media flows transmitted to other conference participants and will be
   receiving media for rendering for the human user.  While it is
   possible for an endpoint to be compromised and perform in unexpected
   ways, such as transmitting a decrypted copy of media content to an
   adversary, such security issues and defenses are outside the scope of
   this document.




Jones, et al.         Expires September 7, 2015                 [Page 9]


Internet-Draft        Private Media Requirements              March 2015


   The other trusted element is a key management function (KMF).  This
   function is responsible for providing cryptographic keys to the
   endpoints for encrypting and authenticating media content.  The KMF
   is also responsible for providing cryptographic keys to the
   conferencing resources to enable authentication of media packets
   received by a conference participant.  Interaction between the KMF
   and untrusted call processing functions may be necessary to ensure
   conference participants are delivered the appropriate keys or are
   directed to the appropriate conference server.  It is expected that
   the KMF will be tightly controlled and managed to prevent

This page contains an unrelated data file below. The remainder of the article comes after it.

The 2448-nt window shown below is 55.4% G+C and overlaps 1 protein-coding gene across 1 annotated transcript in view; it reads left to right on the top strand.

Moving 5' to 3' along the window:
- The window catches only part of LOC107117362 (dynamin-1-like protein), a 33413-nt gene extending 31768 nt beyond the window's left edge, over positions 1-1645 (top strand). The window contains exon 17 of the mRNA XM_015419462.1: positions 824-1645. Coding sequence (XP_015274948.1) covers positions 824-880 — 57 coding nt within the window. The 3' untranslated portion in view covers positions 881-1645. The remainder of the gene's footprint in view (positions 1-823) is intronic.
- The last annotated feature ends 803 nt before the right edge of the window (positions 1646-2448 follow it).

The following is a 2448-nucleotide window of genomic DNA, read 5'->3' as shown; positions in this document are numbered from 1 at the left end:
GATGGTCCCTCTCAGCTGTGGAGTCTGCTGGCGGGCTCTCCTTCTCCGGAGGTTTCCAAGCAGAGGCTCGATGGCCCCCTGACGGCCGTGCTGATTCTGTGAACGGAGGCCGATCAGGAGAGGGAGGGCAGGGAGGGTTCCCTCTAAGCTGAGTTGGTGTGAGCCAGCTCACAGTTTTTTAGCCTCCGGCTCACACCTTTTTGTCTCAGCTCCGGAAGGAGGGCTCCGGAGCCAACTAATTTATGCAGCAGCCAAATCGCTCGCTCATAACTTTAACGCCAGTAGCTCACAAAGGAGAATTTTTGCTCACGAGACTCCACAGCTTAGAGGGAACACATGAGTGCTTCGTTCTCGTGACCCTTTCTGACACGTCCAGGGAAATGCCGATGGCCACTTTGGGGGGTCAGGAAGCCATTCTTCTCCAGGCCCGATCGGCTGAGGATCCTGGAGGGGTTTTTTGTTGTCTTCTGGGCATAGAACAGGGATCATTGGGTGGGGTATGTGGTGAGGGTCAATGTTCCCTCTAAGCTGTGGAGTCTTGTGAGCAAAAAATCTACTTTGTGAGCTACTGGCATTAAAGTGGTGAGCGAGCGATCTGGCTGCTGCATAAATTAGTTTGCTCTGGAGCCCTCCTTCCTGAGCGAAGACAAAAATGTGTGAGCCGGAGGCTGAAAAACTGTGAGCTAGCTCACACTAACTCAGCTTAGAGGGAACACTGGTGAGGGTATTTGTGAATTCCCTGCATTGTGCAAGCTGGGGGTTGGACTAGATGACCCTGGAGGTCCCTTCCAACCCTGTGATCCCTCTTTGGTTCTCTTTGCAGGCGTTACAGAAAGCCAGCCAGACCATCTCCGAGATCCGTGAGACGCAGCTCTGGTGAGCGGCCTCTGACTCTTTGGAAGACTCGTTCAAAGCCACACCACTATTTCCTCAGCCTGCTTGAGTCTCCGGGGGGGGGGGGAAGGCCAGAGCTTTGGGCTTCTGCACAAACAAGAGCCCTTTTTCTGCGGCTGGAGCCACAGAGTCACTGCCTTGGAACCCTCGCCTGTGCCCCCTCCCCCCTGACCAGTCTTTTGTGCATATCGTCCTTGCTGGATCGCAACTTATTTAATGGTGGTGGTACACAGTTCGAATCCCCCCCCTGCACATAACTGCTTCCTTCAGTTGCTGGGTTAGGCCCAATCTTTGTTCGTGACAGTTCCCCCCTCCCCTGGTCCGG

exploitation by an adversary, as any kind of security compromise of
   the KMF puts the security of all conferences at risk.

6.2. Untrusted Elements

   The call processing function is responsible for such things as
   authenticating the user, signing messages, and processing call
   signaling messages.  This element is responsible for ensuring the
   integrity, and optionally the confidentiality, of call signaling
   messages between itself, the endpoint, and other network elements.
   However, it is considered an untrusted element for the purposes of
   this specification, as it cannot be trusted to have access to or be
   able to gain access to cryptographic key material that provides
   privacy and integrity of media packets.

   There might be several independent call processing functions within
   an enterprise, service provider network, or the Internet that are
   classified as untrusted.  Any signaling information that passes
   through these untrusted entities is subject to inspection by that
   element and might be altered by an adversary.

   Likewise, there may be certain deployment models where the call
   processing function is considered trusted.  In such cases, trusted
   call processing functions MUST take responsibility for ensuring the
   integrity of received messages before delivering those to the
   endpoint.  How signaling message integrity is ensured is outside the
   scope of this document, but might use such methods as defined in
   [RFC4474].

   The final element is the switching conference server, which is
   responsible for forwarding encrypted media packets and conference